Tuesday, May 3, 2011

Wondering, slightly off-topic

If anybody is still here, and on the off chance you still want to know where the hell I've been, I'll tell you. I spent the last day and a half same place most you likely did-- glued to screens and speakers, catching up on details and coverage. (Where I've been for months before that is a separate question, one I keep meaning to address in something other than a sidetracky note in parenthesis.)

As you undoubtedly know, among the coverage from the Pentagon and from Pakistan, and from the White House, there is coverage from Ground Zero and from many a studio where family members of those who perished on September 11th have come to answer questions about How They Are Feeling Now.

A digression, or a sidetrack, if you will. About two and a half years ago Elizabeth McCracken's An Exact Replica of a Figment of My Imagination started making rounds in our little corner of the blogosphere, and so did the lines from the book that many of us wanted on t-shirts (or carved carefully and lovingly into rotten tomatoes conveniently available to us any time the urge to throw one, or at the very least the line on it, at the clueless/malevolent overtook us). One of those lines, one quoted frequently and with gusto by many a babylost mother was "closure is bullshit."

Back to present day. I notice one persistent theme in the coverage. Every time a relative or a friend of a 9/11 victim is interviewed, no matter the outlet, there is always that ridiculous question-- "does this provide closure for you?"

And so, though I know that is not the main thrust in the events that have been unfolding around the world since early hours of Monday morning Pakistan time (not entirely surprising, this, as I do tend to, from time to time, you know, digress... wait, where was I? oh, yes-- not entirely the central point, but...) I wonder whether maybe, just maybe, this time it will finally sink in.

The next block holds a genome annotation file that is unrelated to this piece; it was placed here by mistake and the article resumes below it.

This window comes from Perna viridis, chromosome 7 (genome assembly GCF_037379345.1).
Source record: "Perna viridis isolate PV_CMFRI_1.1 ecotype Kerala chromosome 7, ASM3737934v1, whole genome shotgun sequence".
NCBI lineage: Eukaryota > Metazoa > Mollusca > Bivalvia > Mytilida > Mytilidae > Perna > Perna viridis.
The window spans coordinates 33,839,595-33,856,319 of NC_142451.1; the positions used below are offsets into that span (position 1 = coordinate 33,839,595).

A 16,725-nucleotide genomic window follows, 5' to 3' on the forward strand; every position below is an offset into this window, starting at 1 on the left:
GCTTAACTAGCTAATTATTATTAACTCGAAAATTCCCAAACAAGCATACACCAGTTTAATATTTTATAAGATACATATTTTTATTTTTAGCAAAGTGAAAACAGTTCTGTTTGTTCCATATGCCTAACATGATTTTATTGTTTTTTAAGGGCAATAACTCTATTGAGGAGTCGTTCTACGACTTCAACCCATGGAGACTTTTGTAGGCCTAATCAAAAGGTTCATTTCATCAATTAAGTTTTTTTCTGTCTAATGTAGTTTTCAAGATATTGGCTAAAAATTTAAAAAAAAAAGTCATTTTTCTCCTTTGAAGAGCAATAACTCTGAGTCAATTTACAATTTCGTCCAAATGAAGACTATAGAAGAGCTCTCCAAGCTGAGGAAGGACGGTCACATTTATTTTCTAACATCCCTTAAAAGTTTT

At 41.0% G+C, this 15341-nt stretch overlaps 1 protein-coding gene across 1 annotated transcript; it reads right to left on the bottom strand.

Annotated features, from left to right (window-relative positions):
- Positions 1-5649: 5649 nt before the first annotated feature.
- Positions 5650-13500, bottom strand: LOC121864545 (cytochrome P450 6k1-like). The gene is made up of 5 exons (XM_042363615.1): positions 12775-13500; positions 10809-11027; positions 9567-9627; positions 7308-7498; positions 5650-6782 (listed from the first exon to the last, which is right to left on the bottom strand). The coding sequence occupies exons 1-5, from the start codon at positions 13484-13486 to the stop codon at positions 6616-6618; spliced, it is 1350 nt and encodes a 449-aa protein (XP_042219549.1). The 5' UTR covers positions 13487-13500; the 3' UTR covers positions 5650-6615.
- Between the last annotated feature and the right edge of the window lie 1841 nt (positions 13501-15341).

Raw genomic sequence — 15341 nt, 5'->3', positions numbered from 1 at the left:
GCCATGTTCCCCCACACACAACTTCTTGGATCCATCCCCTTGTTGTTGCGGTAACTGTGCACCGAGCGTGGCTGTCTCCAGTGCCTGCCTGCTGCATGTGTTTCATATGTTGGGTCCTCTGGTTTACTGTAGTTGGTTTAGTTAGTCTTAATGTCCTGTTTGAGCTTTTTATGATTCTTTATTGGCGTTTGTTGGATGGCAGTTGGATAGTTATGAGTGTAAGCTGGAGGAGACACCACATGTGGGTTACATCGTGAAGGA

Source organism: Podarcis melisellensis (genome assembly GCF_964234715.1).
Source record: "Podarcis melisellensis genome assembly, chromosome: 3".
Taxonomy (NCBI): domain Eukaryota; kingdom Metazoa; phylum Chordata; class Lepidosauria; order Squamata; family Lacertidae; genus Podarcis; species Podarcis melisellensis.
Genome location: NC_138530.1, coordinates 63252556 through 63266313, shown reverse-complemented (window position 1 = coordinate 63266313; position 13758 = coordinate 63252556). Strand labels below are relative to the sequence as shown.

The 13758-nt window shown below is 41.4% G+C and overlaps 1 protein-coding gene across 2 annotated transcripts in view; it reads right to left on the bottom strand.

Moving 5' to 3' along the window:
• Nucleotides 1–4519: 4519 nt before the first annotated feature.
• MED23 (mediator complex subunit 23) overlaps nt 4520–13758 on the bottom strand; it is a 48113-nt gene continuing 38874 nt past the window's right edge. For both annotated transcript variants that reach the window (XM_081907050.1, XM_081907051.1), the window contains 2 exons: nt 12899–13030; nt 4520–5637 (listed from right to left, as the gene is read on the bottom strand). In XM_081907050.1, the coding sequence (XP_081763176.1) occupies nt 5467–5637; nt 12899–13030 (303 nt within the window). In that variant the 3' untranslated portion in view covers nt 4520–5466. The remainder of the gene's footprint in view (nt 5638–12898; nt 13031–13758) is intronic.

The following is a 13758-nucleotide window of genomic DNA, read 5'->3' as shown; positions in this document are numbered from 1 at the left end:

Because in an inspiring display of dignity (and honestly, I find myself offended for these people every time they are asked about this), every single relative that I've seen or heard has said approximately what Elizabeth wrote, though in language more suited for mass media,-- there is no closure, there is no such thing, it doesn't exist, he/she/they are still dead, and we still miss them and have to live without them.

Closure is a convenient stamp. It is a useful plot device, and it is a great marker for those unaffected who want those affected to be OK-- what you need is to get closure and move on. I hope it will sink in, but I know it's unlikely. The allure of simple explanations and carefully wrapped up stories is too strong, and we're only human. And yet, knowing full well that I am pretty much hollering into the wind, I want to echo Lee Ielpi, father of Jonathan, firefighter who perished on 9/11, as quoted in the NYTimes this morning: "No closure. That word should be stricken from the English language."

Saturday, January 29, 2011

Almost here

Almost here. That's both it, another anniversary, and me. For me, that's about this place. The place I miss and want to inhabit again. The intensity varies through time, from burning to simmering, but it's always there. Always, despite the months and months of terrible neglect. I see the weeds all around, and I don't expect anyone to still be wondering by, looking for me. So I know it's not about the audience. It's about me. I still want to be here, still need to be here.

A few months ago now (ouch, already?), I told a couple of bloggers I met for the first time that night (hi, gals, if any of you still have this place in the reader) that my first post back would be a "how do you know you are still a blogger?" and would essentially boil down to "if you are constantly composing posts in your head, you're it." And I am. So I guess I am.

Last calendar year deserves a post all its own, and it will probably get one, sometime next week. This past month, January. Well, it should've gotten a small stable of posts, but except for the one I had on Glow earlier, this is it so far.

But what's there to say, this fourth time around? I miss him. Still, always. In some ways that are now familiar, and in some ways that are new and sharper for it. Thoughtless things people say can still get me. Sometimes in a new way. The one that happened earlier in the fall, but then crept back into my head and heart to mess with both earlier this month, was about how insignificant A is to others. It hurts, and it hurts worse for the casual manner in which she did it. And yet, as with other things, once I dissected that enough to understand what in it was so hurtful, it receded. These things always do. The one that doesn't is the simplest and the most basic of them all-- he is not here. He will never be here.

Four years ago I was still just a pregnant woman.